This project is based on a coursework by Prof. Paul Adams at the Univesity of Texas, Austin and Martin Dodge. It is designed to study the range of spaces a person enters (physically or virtually) on a daily basis. How would you map your activity space, that is, the space in which you experience the world and are an active participant in the world?
Mapping movement space
Start with a physical map of your locale: Carleton, Northfield, or the Twin Cities, for example. Every place you regularly go could be marked, as well as the paths you regularly take. These should form some kind of network with nodes. In addition, there are places you go on a regular basis (say once a month) that are outside of Northfield, like the homes of your parents, relatives, or friends. Maybe you go hiking or fishing from time to time. To map these paths at the same scale would mean using a huge piece of paper or else shrinking the Northfield part of the map until it was too small to understand. So probably two or more maps at different scales will be needed to show the places you regularly go. These collectively display your movement space.
When mapping your movement space, pay particular attention to all the visible digital infrastructure:
• bank ATMs
• surveillance cameras
• speeding / red-light cameras
• satellite dishes
• microwave dishes
• mobile phone antennas
• digital bus information screens
• wireless networks
Mapping communication space
Still, there is a major portion of your activity space that is missing. You regularly learn of events outside your movement space. How do you do this? Communications of all sorts are the key to this part of your activity space. Create a map showing the places you regularly communicate with via phone, e-mail, or conventional letters. These form a kind of distanciated interactive activity space. These are places you interact with, so they are part of your activity space.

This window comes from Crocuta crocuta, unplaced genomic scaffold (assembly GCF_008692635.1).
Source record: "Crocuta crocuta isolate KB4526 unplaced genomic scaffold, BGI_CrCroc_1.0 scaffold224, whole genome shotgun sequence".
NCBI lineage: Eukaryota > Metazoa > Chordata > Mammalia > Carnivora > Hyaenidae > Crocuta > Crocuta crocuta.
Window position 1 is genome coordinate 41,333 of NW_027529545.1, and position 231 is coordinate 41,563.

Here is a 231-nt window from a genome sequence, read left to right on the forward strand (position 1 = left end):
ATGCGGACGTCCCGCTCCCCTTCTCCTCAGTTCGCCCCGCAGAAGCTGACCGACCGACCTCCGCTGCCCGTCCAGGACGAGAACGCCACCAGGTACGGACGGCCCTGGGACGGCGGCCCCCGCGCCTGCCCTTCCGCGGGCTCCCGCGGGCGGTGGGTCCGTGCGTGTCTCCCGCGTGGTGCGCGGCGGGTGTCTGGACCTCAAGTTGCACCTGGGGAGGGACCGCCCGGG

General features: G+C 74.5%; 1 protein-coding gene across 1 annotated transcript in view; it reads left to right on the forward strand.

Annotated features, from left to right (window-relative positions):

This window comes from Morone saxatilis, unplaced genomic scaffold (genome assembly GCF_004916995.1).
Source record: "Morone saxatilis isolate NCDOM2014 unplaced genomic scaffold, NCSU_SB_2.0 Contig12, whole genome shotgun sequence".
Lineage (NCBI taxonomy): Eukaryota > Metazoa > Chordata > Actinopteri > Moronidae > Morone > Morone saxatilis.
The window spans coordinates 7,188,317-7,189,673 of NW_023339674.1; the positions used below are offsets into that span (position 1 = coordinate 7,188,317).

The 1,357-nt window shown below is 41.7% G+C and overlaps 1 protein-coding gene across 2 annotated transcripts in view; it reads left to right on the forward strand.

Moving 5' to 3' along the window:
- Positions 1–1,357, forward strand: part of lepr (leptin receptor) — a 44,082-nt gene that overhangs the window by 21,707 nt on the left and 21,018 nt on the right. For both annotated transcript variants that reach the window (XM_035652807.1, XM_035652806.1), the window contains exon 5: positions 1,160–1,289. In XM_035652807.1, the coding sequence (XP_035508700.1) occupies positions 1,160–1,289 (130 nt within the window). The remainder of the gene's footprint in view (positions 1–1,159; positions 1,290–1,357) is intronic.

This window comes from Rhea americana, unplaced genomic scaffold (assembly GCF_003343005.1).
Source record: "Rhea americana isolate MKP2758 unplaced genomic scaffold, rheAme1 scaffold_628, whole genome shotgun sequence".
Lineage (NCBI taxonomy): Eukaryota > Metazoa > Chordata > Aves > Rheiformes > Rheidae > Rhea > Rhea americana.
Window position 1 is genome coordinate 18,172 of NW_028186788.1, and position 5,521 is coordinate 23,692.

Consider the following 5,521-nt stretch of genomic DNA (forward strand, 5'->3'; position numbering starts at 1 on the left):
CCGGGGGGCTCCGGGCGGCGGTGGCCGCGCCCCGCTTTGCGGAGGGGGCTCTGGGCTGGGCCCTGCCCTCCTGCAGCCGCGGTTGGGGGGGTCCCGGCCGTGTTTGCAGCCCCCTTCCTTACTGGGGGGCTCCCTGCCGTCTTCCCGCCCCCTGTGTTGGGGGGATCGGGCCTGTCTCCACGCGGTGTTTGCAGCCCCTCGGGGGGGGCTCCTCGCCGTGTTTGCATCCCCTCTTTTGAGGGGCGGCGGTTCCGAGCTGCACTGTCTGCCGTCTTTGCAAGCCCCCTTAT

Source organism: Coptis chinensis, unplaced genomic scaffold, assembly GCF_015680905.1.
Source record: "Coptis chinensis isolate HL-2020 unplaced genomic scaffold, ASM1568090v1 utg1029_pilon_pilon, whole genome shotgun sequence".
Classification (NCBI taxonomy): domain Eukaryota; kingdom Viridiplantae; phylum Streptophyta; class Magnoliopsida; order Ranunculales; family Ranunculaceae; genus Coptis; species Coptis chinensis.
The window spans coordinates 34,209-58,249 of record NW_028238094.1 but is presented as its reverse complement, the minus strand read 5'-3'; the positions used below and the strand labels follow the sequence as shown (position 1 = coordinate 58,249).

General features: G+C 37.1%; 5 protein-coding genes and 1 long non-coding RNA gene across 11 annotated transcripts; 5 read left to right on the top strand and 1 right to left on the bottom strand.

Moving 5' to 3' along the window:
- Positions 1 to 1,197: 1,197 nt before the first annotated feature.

Also, you regularly pay attention to at least certain kinds of news: sports news, science news, political news, etc. Consider carefully what kinds of places have been in your awareness to a significant degree over the past summer and map these as part of your distanciated sensory space. You may want to draw more than one map if you feel that your involvement in distant places via the media takes more than one distinct form (e.g. sports interest and political interest).
Describing your daily routine
In a text that will accompany these images, describe your daily routine and how you weave together different spatial scales through movement and communication, to form a single, unified activity space. Try to elucidate the connections between direct and indirect communication in your narrative. This written portion must include references to all readings scheduled from xx through xx. In particular, address the topics of public and private space.
Here is a simple example of what the project could look like:
Your initial maps can be hand drawn, but eventually they should be web accessible. You can use GIS, photoshop, PDPal or any number of methods. See links in Resources.